Fed hikes interest rates for first time since 2006
U.S. stocks rose in volatile trading on Wednesday after the Federal Reserve announced it is raising its key policy rate for the first time in nearly a decade.
Markets gave the Fed's statement a dovish slant, supportive of risk assets including equities.
The Fed made clear that the 25-basis point rate hike was a tentative beginning to a "gradual" tightening cycle, and that in deciding its next move it would put a premium on monitoring inflation, which remains mired below target.
"Wrapped in dovish language, the Federal Reserve has just embarked on what will be the loosest tightening in its history," said Mohamed El-Erian, chief economic advisor at Allianz in Newport Beach, California.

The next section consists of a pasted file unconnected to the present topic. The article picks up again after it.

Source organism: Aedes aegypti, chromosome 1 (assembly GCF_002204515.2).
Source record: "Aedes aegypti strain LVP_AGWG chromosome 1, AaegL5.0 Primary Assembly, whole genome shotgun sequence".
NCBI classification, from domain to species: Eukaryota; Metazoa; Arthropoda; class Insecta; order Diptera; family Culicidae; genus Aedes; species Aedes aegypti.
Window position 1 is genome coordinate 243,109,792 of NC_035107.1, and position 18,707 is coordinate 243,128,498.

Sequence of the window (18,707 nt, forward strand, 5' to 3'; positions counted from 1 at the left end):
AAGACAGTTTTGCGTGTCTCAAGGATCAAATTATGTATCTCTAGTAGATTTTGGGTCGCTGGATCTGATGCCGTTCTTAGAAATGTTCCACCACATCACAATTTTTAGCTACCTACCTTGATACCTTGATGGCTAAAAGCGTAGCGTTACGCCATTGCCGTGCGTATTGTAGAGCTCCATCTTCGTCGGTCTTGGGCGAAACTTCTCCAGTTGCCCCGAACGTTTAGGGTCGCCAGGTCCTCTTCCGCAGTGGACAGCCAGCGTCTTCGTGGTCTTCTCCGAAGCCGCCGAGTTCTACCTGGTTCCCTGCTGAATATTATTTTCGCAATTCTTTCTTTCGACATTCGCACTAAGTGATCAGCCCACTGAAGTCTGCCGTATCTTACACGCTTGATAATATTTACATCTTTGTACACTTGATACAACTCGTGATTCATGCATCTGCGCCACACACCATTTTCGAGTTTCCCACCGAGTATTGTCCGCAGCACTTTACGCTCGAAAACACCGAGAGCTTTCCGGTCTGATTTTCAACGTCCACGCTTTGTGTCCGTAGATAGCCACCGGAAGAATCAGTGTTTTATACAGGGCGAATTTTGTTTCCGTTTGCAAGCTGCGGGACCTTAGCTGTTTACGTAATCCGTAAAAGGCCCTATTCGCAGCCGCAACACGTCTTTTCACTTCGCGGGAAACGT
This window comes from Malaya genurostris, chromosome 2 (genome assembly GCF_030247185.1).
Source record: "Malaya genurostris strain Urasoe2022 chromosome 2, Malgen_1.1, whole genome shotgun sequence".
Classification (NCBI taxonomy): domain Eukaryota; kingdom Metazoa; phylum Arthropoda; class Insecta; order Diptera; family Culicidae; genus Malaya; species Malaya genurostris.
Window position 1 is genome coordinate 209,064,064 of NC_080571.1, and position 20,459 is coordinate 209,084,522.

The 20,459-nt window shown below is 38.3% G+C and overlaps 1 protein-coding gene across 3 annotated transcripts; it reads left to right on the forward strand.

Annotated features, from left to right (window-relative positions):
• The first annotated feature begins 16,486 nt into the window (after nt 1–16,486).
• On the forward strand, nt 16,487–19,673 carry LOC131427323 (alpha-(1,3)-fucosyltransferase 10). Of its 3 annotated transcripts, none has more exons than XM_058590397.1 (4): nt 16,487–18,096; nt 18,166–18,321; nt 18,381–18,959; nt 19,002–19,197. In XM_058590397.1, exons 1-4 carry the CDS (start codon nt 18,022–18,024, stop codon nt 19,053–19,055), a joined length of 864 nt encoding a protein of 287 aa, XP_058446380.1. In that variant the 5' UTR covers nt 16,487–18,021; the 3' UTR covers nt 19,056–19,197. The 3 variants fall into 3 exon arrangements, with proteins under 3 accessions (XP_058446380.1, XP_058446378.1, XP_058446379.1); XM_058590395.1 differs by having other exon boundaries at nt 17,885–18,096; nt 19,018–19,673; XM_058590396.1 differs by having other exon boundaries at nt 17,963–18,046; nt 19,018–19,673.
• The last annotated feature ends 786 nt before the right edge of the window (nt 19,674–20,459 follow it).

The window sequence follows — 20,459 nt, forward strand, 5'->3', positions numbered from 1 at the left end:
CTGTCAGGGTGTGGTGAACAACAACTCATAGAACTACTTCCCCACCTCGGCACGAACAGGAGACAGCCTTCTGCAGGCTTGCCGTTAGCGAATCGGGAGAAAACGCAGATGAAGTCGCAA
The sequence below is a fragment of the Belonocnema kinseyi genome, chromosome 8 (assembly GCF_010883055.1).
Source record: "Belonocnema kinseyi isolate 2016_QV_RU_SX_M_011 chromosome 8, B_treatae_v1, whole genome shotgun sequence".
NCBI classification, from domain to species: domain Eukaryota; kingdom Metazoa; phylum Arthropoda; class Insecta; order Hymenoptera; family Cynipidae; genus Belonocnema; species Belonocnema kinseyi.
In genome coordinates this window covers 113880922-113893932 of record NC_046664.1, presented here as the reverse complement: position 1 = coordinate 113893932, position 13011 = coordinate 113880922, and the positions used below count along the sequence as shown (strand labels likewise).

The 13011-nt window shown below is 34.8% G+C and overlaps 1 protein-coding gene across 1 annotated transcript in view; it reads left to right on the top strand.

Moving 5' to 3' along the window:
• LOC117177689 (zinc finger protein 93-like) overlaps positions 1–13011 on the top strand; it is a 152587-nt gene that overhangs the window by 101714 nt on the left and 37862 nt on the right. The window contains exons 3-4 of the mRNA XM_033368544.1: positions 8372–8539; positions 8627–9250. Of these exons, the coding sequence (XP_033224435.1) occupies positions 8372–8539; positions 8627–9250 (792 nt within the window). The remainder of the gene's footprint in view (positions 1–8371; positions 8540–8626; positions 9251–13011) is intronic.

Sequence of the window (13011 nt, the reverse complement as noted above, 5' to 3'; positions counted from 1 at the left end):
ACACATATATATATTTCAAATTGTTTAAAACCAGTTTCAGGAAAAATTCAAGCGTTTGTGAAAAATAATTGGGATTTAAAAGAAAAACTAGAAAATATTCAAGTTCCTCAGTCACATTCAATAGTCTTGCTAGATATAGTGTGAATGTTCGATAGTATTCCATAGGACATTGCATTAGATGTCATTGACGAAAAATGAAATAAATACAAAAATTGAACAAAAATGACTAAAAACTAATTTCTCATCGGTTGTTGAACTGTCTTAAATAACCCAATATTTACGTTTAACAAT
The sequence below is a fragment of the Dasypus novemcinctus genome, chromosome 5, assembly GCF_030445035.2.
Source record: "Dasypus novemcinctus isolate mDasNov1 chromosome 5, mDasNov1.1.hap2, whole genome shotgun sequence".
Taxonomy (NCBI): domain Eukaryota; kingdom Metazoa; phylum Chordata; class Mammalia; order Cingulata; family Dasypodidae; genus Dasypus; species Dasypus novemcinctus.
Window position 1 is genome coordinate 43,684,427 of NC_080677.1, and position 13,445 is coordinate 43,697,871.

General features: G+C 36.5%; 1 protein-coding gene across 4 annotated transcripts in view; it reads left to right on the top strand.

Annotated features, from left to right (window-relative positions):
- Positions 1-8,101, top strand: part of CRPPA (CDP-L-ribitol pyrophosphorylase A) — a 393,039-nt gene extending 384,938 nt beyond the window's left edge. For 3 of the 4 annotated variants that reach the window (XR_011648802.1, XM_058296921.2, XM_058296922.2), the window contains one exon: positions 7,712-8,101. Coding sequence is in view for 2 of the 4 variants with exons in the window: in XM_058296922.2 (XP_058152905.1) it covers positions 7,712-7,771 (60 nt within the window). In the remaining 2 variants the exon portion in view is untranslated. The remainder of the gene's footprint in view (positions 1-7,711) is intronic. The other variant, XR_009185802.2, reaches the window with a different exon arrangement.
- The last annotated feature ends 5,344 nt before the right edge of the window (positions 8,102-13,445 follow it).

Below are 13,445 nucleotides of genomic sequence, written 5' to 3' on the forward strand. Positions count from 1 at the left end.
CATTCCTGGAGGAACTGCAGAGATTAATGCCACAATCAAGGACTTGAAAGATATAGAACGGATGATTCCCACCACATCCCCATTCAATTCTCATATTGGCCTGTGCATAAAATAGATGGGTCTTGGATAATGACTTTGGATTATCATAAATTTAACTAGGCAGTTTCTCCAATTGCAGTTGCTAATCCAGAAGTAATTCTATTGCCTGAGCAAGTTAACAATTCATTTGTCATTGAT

"The Fed is going out of its way to assure markets that, by embarking on a 'gradual' path, this will not be your traditional interest rate cycle. Instead it will be one remembered as an unusually loose tightening."
The Dow Jones industrial average rose 77.29 points, or 0.44 percent, to 17,602.2, the S&P 500 gained 12.02 points, or 0.59 percent, to 2,055.43 and the Nasdaq Composite added 29.82 points, or 0.6 percent, to 5,025.18.
All but one of the ten major industry sectors of the S&P 500 traded higher with utilities the largest percentage gainer with a near 2-percent advance. Energy remained in negative territory as crude oil prices slid.
Indexes briefly turned lower after the decision was announced, but sharply changed direction to hit session highs within five minutes of the U.S. central bank's statement.